Now perhaps you want to optimize your kernel. Scroll through all the device rows in the file and comment out any device not available for your system. Remember that some of the devices is not optional. Example the miibus device is a must have if your NIC is one of those that is dependent upon that device. Both of my NIC:s is.  Just read the comments and you will be fine.

Now that you have your own kernel configuration just hit ESC and press A to Exit ee and A again to Save and Exit.

  • Execute: cd /usr/src/
  • Execute: make buildkernel KERNCONF=MYKERNEL
  • Wait for it...
  • Wait for it...
  • Wait for it...
Now you might have experienced either a complete compilation or you have a compiler error. If you have a error then you have probably left a device that is dependent of a device that you have removed. Try from the error message to understand what devices it's about and then figure out if you should remove or add a device to the kernel.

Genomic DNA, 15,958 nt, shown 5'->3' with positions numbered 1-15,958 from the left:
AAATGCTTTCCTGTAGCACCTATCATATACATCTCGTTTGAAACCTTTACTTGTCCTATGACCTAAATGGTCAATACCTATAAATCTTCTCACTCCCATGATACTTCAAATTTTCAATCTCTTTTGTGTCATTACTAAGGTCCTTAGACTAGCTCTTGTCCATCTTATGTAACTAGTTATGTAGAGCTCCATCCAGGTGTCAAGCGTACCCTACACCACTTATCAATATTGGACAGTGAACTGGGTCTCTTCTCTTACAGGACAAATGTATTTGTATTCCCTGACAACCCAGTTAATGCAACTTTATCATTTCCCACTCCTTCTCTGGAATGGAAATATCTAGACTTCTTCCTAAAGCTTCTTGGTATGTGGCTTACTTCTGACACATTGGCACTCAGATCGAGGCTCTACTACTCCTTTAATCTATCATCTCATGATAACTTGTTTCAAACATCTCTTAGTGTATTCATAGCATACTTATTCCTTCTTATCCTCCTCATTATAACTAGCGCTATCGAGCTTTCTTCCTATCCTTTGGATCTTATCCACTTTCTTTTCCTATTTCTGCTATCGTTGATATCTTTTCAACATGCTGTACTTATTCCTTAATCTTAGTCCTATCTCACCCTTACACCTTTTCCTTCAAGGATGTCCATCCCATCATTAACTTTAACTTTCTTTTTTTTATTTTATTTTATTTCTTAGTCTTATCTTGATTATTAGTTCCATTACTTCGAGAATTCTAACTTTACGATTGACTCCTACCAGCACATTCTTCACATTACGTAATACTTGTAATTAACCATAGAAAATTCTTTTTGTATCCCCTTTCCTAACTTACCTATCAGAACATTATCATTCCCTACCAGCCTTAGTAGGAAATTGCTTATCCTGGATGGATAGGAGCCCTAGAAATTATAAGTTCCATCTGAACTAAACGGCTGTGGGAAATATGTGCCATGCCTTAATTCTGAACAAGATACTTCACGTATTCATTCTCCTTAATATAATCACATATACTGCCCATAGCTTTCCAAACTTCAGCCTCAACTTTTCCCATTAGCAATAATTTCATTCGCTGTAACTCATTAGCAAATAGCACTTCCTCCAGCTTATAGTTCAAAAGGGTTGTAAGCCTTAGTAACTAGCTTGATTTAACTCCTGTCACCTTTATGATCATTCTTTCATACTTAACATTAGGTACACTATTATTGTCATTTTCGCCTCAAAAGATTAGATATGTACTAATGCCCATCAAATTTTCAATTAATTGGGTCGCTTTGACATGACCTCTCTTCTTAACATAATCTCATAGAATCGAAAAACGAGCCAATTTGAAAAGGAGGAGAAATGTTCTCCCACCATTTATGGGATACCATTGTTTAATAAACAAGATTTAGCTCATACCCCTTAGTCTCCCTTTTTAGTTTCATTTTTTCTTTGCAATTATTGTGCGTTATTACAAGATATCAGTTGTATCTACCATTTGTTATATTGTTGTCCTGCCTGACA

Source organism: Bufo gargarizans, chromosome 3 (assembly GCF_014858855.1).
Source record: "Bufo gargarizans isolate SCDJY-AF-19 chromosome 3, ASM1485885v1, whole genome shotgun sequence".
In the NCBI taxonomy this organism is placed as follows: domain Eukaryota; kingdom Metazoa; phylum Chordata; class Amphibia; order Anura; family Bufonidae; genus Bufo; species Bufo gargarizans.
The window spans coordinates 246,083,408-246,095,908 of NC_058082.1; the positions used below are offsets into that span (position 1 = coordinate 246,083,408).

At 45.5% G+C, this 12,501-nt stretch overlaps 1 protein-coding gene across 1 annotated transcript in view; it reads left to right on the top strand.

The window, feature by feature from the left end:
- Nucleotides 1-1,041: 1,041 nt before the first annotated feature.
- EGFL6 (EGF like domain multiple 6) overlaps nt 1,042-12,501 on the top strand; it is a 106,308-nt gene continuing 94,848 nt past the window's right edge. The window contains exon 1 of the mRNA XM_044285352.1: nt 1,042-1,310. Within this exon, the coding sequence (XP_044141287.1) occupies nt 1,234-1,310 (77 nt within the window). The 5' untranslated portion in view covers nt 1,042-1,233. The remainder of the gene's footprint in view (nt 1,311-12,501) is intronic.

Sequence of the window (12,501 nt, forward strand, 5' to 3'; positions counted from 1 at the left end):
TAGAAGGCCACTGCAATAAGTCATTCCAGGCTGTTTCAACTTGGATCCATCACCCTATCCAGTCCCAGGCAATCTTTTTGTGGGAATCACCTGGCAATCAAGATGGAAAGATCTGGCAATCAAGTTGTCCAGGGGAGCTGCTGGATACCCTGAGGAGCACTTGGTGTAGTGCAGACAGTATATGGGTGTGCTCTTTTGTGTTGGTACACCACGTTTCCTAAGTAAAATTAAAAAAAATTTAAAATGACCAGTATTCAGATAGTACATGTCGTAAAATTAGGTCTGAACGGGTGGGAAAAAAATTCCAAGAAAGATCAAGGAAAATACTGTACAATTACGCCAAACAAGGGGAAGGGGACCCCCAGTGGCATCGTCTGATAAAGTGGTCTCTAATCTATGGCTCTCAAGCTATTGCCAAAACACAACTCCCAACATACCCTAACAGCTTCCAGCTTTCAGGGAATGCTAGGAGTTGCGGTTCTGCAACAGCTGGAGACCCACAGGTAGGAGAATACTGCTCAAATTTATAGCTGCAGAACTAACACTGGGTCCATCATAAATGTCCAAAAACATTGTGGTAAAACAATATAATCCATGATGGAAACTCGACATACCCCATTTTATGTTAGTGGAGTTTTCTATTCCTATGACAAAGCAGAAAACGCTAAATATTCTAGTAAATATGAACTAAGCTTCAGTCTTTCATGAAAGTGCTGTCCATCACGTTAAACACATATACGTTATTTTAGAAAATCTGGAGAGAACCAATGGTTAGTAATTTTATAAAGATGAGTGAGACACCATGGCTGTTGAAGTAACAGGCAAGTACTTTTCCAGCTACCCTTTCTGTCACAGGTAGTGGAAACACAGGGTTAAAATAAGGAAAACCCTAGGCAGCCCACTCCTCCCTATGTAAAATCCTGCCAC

If everything is fine then you
  • Execute: make installkernel KERNCONF=MYKERNEL
Okay, your kernel is now installed and will be used next time you reboot!

Tuesday, March 11, 2008

Installing FreeBSD 7.0 - Webmin

Install webmin
  • Execute cd /usr/ports/sysutils/webmin
  • Execute make install clean
  • Execute cd /usr/local/lib/webmin
  • Execute ./

You will have to answer some questions.
  • Where should logging be placed
  • What port number should webmin bind to
  • What username and password
  • Should SSL be used
  • Maby some other stuff

Default answers to any of these is good enough. I prefer using SSL.
  • Execute: ee /etc/rc.conf
  • Now add a line at the bottom that say: webmin_enable="YES"
Press ESC and chose alternative A to quit and another A to perform saving before quitting.